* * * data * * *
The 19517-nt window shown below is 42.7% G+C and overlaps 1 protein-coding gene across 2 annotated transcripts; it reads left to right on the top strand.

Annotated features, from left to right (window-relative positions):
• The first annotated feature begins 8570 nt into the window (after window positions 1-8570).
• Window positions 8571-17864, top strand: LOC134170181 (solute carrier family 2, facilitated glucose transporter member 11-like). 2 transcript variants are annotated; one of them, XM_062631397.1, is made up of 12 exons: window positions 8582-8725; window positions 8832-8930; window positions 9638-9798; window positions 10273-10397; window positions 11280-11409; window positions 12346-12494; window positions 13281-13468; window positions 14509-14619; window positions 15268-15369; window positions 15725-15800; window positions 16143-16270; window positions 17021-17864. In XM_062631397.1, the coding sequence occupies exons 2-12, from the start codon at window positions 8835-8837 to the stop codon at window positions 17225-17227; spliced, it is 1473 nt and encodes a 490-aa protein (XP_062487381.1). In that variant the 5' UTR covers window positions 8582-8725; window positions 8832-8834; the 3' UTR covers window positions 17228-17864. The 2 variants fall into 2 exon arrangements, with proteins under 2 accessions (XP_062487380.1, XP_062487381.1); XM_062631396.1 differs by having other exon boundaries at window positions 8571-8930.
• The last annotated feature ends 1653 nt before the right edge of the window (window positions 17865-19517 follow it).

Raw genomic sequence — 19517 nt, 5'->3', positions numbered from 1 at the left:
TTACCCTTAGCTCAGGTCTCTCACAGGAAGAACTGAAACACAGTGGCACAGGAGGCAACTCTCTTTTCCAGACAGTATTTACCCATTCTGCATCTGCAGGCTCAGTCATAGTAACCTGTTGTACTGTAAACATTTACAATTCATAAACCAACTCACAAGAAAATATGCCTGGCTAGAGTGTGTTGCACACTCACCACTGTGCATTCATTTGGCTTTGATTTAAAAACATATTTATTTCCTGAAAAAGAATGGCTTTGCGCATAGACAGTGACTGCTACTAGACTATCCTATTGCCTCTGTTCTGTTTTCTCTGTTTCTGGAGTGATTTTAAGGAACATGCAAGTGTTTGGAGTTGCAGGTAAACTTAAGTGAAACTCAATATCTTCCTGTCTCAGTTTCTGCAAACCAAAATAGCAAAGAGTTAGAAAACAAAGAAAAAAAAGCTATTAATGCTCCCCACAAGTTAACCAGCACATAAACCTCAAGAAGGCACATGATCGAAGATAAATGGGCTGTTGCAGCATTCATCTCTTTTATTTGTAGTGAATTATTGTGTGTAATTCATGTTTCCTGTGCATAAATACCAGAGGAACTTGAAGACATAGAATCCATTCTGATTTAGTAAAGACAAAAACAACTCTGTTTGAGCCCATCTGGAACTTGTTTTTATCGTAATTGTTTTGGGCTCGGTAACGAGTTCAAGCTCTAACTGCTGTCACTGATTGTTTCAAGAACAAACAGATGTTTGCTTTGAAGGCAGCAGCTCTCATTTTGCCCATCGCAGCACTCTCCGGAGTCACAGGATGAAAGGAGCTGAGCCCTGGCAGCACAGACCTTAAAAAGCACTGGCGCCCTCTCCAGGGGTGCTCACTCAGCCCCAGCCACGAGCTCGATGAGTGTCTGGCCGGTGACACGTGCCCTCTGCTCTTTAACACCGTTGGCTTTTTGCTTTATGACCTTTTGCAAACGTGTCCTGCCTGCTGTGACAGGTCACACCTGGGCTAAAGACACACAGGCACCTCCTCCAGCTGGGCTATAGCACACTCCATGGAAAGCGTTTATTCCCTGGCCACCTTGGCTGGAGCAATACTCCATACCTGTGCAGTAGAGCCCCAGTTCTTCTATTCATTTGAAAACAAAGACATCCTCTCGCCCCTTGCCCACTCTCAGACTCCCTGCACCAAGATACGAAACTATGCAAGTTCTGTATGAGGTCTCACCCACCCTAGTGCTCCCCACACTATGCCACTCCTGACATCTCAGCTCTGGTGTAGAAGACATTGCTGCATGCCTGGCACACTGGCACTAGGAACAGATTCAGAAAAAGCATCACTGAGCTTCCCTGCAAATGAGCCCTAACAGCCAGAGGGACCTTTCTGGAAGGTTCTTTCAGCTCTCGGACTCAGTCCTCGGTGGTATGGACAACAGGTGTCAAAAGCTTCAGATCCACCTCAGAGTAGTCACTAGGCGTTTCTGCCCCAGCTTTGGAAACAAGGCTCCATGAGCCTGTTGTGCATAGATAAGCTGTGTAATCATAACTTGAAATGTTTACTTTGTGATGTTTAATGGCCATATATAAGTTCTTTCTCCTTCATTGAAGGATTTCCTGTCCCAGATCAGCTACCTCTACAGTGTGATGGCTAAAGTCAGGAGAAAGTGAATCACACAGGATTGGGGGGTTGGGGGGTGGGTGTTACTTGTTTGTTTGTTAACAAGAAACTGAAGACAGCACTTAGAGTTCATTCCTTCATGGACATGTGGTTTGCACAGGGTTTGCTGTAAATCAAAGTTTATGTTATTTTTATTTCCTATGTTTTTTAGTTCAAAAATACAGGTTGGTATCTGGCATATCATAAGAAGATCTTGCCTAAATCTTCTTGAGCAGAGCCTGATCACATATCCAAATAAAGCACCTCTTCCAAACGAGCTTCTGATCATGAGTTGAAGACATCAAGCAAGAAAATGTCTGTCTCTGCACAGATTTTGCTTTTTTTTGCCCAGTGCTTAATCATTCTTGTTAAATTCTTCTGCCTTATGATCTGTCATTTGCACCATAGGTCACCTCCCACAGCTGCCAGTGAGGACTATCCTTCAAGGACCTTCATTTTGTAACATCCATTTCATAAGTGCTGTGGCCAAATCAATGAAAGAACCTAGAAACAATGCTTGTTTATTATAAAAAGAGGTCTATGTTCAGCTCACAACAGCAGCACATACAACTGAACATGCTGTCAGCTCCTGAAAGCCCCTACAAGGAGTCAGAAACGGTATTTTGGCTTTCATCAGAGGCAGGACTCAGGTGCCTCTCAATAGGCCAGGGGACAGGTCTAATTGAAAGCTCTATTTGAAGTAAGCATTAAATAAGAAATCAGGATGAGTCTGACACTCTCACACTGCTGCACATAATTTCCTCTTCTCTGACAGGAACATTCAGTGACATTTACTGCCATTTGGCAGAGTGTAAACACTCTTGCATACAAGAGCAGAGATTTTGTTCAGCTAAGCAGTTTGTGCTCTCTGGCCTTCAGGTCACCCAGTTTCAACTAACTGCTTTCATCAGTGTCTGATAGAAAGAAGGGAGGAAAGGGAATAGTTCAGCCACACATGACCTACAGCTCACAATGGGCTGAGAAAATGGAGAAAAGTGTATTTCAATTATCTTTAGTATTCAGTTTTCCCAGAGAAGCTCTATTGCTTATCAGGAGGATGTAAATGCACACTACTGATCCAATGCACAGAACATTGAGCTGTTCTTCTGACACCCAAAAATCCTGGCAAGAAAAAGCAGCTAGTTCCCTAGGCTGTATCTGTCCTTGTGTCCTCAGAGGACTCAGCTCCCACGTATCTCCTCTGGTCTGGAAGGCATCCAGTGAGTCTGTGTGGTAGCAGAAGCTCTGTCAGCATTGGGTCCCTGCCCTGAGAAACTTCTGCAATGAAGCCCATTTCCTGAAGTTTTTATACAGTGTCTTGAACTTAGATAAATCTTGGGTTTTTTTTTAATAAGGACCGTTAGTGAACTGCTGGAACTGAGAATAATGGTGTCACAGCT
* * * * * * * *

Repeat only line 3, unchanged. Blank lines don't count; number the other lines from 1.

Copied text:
• The first annotated feature begins 8570 nt into the window (after window positions 1-8570).